P489 Faecal microbiota transplantation via nasogastric route for the treatment of recurrent and antibiotic refractory Clostridum Difficile infection: The UK experience
M.N. Quraishi*1, V. McCune2, T.H. Iqbal1, S. Pathmakanthan1, J.K. Struthers2, E. Moran2, M. Widlak1, N. Sharma2, P.M. Hawkey2
1University Hospitals Birmingham NHS Foundation Trust, Department of Gastroenterology, Birmingham, United Kingdom, 2Heart of England NHS Foundation Trust, Heartlands Hospital, Birmingham, United Kingdom
Faecal microbiota transplantation (FMT) has been shown to be a highly effective and safe treatment strategy for recurrent and antibiotic refractory Clostridium Difficile infection (CDI). This procedure has mainly been reported to be carried out in the United States, Canada and several European countries however experience using the nasogastric (NG) route is as yet limited. Nasogastric / nasoduodenal administration has been shown to be a safe and effective mode of administration of FMT and was the route for delivery in the only RCT that demonstrated its efficacy for recurrent CDI. We present our clinical experience using this mode of treatment in patients who underwent FMT for CDI via a NG tube over a one year period.
Patients underwent FMT for CDI at the University Hospital Birmingham and Heart of England Foundation Trust from March 2013 to September 2014. Donors were selected from a cohort of screened volunteers and processed stool was administered via the nasogastric route to patients who had either recurrent or antibiotic refractory CDI. Demographic data, antibiotic treatment, biochemical markers, stool frequency and type were collected for each patient. CDI cure was defined as less than 3 unformed bowel movements (Bristol Stool Chart type 1 - 5) per day for 2 consecutive days.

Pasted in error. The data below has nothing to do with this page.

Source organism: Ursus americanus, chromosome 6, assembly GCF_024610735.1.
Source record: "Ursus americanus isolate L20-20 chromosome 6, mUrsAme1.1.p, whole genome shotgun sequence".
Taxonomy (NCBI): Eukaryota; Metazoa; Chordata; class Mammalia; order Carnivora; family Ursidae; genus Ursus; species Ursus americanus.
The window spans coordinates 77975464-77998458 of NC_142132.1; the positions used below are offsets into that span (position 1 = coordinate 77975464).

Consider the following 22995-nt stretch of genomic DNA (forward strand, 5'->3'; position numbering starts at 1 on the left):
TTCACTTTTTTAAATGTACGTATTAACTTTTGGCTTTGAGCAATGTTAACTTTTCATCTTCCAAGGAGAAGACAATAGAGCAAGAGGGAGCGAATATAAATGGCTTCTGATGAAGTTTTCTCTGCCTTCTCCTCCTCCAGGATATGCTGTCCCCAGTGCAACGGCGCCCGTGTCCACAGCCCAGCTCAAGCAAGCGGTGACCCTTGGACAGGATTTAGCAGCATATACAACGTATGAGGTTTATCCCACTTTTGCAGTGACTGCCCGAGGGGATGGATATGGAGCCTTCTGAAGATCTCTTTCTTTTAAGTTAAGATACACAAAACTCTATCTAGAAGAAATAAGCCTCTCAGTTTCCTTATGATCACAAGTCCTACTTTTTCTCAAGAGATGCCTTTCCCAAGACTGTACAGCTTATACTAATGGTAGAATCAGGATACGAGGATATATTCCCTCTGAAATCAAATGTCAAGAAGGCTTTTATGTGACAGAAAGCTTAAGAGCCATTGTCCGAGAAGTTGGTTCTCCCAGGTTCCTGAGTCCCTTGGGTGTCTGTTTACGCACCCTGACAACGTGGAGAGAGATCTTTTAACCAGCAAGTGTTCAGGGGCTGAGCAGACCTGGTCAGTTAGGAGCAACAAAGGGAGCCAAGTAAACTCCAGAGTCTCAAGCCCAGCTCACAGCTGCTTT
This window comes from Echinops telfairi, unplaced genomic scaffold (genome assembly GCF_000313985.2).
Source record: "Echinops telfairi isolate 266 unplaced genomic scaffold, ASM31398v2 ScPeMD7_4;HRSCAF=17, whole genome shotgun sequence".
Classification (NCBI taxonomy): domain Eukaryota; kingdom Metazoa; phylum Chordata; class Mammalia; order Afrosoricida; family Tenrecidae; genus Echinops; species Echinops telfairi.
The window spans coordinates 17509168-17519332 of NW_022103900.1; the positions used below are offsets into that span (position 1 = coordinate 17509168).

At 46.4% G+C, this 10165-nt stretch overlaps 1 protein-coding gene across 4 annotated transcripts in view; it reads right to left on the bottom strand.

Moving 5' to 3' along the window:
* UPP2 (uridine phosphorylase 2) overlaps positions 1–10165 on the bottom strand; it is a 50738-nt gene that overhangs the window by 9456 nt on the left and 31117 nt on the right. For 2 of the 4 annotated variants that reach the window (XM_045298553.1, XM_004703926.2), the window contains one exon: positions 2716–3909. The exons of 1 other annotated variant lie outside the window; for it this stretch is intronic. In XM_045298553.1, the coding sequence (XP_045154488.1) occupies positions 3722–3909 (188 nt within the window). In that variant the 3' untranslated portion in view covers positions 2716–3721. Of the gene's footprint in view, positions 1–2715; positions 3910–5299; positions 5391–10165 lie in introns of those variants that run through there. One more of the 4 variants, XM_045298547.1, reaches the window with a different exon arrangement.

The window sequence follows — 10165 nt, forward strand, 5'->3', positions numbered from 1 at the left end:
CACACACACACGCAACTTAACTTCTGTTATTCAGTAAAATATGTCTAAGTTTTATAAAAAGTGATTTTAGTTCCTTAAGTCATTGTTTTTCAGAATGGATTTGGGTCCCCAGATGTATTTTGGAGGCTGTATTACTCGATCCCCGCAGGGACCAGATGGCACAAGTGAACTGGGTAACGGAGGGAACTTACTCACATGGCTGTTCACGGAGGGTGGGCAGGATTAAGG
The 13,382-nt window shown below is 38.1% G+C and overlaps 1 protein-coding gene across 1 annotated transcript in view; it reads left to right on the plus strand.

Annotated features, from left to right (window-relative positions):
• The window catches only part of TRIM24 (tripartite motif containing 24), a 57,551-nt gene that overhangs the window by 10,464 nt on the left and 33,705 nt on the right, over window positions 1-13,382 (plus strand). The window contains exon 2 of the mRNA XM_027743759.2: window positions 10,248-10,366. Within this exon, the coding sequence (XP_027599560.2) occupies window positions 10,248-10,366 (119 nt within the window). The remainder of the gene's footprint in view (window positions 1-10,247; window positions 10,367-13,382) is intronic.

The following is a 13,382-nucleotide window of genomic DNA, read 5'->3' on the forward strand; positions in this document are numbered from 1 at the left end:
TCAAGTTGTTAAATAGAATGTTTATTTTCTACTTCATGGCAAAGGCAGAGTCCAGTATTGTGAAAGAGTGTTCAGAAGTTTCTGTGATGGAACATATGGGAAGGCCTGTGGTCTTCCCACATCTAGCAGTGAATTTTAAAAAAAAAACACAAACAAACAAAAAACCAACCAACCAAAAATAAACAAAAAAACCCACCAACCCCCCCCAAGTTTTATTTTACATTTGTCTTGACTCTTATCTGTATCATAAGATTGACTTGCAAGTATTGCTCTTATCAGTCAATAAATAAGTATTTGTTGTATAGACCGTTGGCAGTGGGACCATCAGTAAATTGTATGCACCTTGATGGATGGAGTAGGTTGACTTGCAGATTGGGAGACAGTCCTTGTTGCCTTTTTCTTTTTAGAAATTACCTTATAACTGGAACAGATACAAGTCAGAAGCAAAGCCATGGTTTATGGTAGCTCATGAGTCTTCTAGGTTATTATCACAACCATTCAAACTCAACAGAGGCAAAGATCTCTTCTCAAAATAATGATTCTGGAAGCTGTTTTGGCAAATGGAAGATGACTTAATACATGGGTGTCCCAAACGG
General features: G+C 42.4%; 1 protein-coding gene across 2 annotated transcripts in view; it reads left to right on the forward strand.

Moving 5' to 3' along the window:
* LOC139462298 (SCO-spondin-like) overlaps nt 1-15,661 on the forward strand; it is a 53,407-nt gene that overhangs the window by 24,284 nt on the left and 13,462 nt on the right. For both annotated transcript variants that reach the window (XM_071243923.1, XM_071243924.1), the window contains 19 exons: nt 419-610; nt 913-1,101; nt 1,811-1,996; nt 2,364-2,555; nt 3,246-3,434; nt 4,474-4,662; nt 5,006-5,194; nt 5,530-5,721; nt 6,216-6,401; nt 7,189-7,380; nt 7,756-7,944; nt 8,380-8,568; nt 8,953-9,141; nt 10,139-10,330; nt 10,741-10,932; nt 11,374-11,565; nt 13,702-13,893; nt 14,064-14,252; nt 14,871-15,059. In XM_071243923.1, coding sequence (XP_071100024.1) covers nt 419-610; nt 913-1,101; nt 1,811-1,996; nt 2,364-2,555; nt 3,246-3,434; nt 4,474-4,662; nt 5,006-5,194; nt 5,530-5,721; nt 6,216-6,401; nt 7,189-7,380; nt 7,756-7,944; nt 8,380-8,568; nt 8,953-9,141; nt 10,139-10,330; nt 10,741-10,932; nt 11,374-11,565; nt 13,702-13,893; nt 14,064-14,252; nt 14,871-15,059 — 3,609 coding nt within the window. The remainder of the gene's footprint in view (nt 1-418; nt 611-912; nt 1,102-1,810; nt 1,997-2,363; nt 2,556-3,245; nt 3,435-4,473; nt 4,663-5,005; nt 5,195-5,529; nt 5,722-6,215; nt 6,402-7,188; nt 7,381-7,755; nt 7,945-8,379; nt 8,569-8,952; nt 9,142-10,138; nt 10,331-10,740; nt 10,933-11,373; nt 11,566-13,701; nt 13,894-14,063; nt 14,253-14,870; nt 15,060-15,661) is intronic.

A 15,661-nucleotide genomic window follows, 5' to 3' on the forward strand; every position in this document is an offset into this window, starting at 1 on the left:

A total of 23 patients underwent FMT of which 11 were for antibiotic refractory CDI and 12 for recurrent CDI. Twenty one patients (91%) achieved a CDI cure rate after a single FMT. Of the 16 patients with a 12 week follow up period 14 patients (88%) suffered no recurrence of CDI post FMT. One patient who relapsed following an initial response to FMT had a second FMT with a further response prior to relapsing before 90 days. Three patients died within 90 days of the FMT with one as a result of refractory CDI that failed to respond to FMT, however there were no deaths directly associated with FMT. The main side effect reported was constipation in three patients and abdominal discomfort in one patient.
In the largest UK series to date we have demonstrated that FMT administered via nasogastric route is a highly effective, safe and tolerable therapy for recurrent and antibiotic refractory CDI. The manipulation of gut microbiota represents a promising new therapeutic option that warrants further investigation in the treatment of gastrointestinal disease. Our data, in conjunction with recent safety/acceptability information of orally delivered capsules for FMT reinforces the possibility of either the nasogastric or even oral route of delivery for treatment. Either of these is, of course, much easier than nasoduodenal or colonic delivery.